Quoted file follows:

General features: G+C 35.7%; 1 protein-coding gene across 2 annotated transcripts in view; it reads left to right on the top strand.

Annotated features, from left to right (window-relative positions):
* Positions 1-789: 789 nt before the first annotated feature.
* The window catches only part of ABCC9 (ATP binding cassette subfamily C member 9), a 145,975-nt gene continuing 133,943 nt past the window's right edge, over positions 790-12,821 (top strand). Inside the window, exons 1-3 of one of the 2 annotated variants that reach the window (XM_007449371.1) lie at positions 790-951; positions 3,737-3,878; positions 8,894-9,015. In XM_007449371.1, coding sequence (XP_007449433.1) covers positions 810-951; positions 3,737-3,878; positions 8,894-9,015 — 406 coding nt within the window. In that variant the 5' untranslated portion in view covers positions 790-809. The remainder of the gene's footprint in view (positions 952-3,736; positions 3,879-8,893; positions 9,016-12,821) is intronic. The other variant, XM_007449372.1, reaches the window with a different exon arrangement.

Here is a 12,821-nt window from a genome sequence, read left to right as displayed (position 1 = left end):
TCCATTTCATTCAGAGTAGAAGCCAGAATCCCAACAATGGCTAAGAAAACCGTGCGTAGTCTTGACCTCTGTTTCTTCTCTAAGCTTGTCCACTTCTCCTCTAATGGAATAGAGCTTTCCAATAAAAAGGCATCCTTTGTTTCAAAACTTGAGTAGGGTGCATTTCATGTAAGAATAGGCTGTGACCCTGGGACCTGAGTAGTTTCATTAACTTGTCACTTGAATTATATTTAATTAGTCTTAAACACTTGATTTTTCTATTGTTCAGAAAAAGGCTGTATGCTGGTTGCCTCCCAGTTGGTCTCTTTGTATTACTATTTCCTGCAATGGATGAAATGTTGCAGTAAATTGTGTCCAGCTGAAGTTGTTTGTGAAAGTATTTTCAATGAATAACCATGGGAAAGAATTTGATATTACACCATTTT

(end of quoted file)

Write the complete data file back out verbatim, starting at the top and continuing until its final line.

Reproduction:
General features: G+C 35.7%; 1 protein-coding gene across 2 annotated transcripts in view; it reads left to right on the top strand.

Annotated features, from left to right (window-relative positions):
* Positions 1-789: 789 nt before the first annotated feature.
* The window catches only part of ABCC9 (ATP binding cassette subfamily C member 9), a 145,975-nt gene continuing 133,943 nt past the window's right edge, over positions 790-12,821 (top strand). Inside the window, exons 1-3 of one of the 2 annotated variants that reach the window (XM_007449371.1) lie at positions 790-951; positions 3,737-3,878; positions 8,894-9,015. In XM_007449371.1, coding sequence (XP_007449433.1) covers positions 810-951; positions 3,737-3,878; positions 8,894-9,015 — 406 coding nt within the window. In that variant the 5' untranslated portion in view covers positions 790-809. The remainder of the gene's footprint in view (positions 952-3,736; positions 3,879-8,893; positions 9,016-12,821) is intronic. The other variant, XM_007449372.1, reaches the window with a different exon arrangement.

Here is a 12,821-nt window from a genome sequence, read left to right as displayed (position 1 = left end):
TCCATTTCATTCAGAGTAGAAGCCAGAATCCCAACAATGGCTAAGAAAACCGTGCGTAGTCTTGACCTCTGTTTCTTCTCTAAGCTTGTCCACTTCTCCTCTAATGGAATAGAGCTTTCCAATAAAAAGGCATCCTTTGTTTCAAAACTTGAGTAGGGTGCATTTCATGTAAGAATAGGCTGTGACCCTGGGACCTGAGTAGTTTCATTAACTTGTCACTTGAATTATATTTAATTAGTCTTAAACACTTGATTTTTCTATTGTTCAGAAAAAGGCTGTATGCTGGTTGCCTCCCAGTTGGTCTCTTTGTATTACTATTTCCTGCAATGGATGAAATGTTGCAGTAAATTGTGTCCAGCTGAAGTTGTTTGTGAAAGTATTTTCAATGAATAACCATGGGAAAGAATTTGATATTACACCATTTT